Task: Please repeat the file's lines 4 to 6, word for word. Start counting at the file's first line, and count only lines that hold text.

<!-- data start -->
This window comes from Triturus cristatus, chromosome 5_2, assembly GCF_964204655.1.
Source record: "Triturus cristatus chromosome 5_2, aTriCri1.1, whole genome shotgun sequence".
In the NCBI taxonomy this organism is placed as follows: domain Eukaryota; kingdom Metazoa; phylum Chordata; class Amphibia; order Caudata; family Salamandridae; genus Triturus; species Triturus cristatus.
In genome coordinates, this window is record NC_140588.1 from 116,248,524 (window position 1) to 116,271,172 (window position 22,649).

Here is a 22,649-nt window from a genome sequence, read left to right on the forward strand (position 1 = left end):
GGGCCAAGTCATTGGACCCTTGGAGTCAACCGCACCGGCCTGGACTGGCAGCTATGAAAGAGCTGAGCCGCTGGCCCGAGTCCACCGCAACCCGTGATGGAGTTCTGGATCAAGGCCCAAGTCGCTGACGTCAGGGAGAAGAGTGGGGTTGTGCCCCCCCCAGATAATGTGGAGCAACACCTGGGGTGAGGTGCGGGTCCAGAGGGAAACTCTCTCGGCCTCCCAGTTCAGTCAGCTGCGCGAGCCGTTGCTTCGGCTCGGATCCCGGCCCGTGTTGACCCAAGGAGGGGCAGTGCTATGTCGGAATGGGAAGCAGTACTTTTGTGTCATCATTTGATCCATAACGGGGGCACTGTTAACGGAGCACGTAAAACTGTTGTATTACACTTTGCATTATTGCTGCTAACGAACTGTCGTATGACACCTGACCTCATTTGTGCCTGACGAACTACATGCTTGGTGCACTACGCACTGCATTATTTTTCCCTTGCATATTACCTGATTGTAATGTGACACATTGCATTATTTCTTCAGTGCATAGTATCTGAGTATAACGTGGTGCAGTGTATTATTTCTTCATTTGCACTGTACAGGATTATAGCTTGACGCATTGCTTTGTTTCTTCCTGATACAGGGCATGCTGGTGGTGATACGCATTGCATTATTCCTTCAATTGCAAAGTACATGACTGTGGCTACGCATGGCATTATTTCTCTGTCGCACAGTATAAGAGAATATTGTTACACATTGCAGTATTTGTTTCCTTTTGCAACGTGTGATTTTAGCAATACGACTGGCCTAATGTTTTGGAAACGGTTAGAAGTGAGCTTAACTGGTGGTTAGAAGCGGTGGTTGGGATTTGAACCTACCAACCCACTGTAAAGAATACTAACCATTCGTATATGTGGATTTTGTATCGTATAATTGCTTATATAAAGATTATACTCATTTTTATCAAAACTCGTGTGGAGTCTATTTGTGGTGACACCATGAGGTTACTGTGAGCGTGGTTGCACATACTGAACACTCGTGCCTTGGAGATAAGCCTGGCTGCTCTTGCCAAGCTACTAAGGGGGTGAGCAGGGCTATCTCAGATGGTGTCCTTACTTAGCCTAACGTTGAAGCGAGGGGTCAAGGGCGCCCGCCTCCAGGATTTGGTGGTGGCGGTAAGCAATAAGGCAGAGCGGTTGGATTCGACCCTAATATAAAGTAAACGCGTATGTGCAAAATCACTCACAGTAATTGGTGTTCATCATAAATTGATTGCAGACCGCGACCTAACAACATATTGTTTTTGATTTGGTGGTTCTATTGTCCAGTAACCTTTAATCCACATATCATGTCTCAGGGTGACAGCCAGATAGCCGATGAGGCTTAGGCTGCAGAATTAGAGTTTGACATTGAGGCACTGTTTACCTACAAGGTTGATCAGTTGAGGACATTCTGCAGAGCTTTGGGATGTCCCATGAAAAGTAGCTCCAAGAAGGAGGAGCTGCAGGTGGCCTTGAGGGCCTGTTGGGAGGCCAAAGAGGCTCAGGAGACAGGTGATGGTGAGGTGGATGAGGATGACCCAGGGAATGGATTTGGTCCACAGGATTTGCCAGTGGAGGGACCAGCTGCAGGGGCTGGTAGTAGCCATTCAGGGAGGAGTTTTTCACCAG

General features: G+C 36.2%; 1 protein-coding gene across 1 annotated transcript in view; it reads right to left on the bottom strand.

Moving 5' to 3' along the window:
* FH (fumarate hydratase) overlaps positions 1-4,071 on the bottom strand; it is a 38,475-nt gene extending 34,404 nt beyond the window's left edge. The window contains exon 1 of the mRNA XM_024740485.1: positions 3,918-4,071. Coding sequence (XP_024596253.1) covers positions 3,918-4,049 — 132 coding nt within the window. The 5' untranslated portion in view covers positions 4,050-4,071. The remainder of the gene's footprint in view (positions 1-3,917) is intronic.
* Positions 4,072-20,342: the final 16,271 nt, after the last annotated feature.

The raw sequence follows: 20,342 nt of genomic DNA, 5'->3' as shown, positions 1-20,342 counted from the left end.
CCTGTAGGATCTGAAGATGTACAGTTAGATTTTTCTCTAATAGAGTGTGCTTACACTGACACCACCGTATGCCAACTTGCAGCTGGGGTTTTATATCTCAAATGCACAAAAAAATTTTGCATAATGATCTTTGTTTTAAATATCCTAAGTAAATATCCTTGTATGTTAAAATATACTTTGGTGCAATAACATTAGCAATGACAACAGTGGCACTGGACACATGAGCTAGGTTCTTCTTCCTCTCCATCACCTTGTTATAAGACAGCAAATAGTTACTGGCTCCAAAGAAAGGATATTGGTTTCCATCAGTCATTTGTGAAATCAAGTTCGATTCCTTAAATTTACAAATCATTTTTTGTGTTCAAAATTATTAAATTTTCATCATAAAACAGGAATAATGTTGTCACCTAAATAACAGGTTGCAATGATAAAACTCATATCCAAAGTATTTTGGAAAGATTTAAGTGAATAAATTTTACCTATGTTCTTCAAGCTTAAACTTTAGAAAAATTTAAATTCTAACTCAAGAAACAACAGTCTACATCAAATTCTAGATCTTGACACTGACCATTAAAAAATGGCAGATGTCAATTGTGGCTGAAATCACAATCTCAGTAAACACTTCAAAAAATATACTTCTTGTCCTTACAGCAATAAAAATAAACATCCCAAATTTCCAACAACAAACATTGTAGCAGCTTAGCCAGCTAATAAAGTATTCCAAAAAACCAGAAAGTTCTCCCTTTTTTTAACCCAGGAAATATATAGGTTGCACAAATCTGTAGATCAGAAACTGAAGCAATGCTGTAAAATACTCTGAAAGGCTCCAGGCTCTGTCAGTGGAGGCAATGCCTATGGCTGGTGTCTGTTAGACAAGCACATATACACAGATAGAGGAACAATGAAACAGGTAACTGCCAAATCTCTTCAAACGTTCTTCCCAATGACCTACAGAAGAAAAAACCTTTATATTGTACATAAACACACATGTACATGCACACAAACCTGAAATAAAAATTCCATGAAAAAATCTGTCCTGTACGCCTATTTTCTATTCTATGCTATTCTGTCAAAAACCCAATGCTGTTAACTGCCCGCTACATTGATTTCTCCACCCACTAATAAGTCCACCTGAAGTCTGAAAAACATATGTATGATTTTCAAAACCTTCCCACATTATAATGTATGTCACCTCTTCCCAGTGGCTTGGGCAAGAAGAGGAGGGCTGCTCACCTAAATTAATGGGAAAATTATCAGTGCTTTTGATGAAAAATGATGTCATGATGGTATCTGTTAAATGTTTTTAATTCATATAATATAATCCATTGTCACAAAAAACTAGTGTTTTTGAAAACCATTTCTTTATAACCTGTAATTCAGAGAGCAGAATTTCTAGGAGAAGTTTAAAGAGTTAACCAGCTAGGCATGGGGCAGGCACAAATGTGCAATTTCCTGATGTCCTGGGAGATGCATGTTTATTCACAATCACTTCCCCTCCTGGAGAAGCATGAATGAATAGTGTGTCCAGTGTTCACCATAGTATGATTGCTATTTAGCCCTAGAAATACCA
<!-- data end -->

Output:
In genome coordinates, this window is record NC_140588.1 from 116,248,524 (window position 1) to 116,271,172 (window position 22,649).

Here is a 22,649-nt window from a genome sequence, read left to right on the forward strand (position 1 = left end):
GGGCCAAGTCATTGGACCCTTGGAGTCAACCGCACCGGCCTGGACTGGCAGCTATGAAAGAGCTGAGCCGCTGGCCCGAGTCCACCGCAACCCGTGATGGAGTTCTGGATCAAGGCCCAAGTCGCTGACGTCAGGGAGAAGAGTGGGGTTGTGCCCCCCCCAGATAATGTGGAGCAACACCTGGGGTGAGGTGCGGGTCCAGAGGGAAACTCTCTCGGCCTCCCAGTTCAGTCAGCTGCGCGAGCCGTTGCTTCGGCTCGGATCCCGGCCCGTGTTGACCCAAGGAGGGGCAGTGCTATGTCGGAATGGGAAGCAGTACTTTTGTGTCATCATTTGATCCATAACGGGGGCACTGTTAACGGAGCACGTAAAACTGTTGTATTACACTTTGCATTATTGCTGCTAACGAACTGTCGTATGACACCTGACCTCATTTGTGCCTGACGAACTACATGCTTGGTGCACTACGCACTGCATTATTTTTCCCTTGCATATTACCTGATTGTAATGTGACACATTGCATTATTTCTTCAGTGCATAGTATCTGAGTATAACGTGGTGCAGTGTATTATTTCTTCATTTGCACTGTACAGGATTATAGCTTGACGCATTGCTTTGTTTCTTCCTGATACAGGGCATGCTGGTGGTGATACGCATTGCATTATTCCTTCAATTGCAAAGTACATGACTGTGGCTACGCATGGCATTATTTCTCTGTCGCACAGTATAAGAGAATATTGTTACACATTGCAGTATTTGTTTCCTTTTGCAACGTGTGATTTTAGCAATACGACTGGCCTAATGTTTTGGAAACGGTTAGAAGTGAGCTTAACTGGTGGTTAGAAGCGGTGGTTGGGATTTGAACCTACCAACCCACTGTAAAGAATACTAACCATTCGTATATGTGGATTTTGTATCGTATAATTGCTTATATAAAGATTATACTCATTTTTATCAAAACTCGTGTGGAGTCTATTTGTGGTGACACCATGAGGTTACTGTGAGCGTGGTTGCACATACTGAACACTCGTGCCTTGGAGATAAGCCTGGCTGCTCTTGCCAAGCTACTAAGGGGGTGAGCAGGGCTATCTCAGATGGTGTCCTTACTTAGCCTAACGTTGAAGCGAGGGGTCAAGGGCGCCCGCCTCCAGGATTTGGTGGTGGCGGTAAGCAATAAGGCAGAGCGGTTGGATTCGACCCTAATATAAAGTAAACGCGTATGTGCAAAATCACTCACAGTAATTGGTGTTCATCATAAATTGATTGCAGACCGCGACCTAACAACATATTGTTTTTGATTTGGTGGTTCTATTGTCCAGTAACCTTTAATCCACATATCATGTCTCAGGGTGACAGCCAGATAGCCGATGAGGCTTAGGCTGCAGAATTAGAGTTTGACATTGAGGCACTGTTTACCTACAAGGTTGATCAGTTGAGGACATTCTGCAGAGCTTTGGGATGTCCCATGAAAAGTAGCTCCAAGAAGGAGGAGCTGCAGGTGGCCTTGAGGGCCTGTTGGGAGGCCAAAGAGGCTCAGGAGACAGGTGATGGTGAGGTGGATGAGGATGACCCAGGGAATGGATTTGGTCCACAGGATTTGCCAGTGGAGGGACCAGCTGCAGGGGCTGGTAGTAGCCATTCAGGGAGGAGTTTTTCACCAG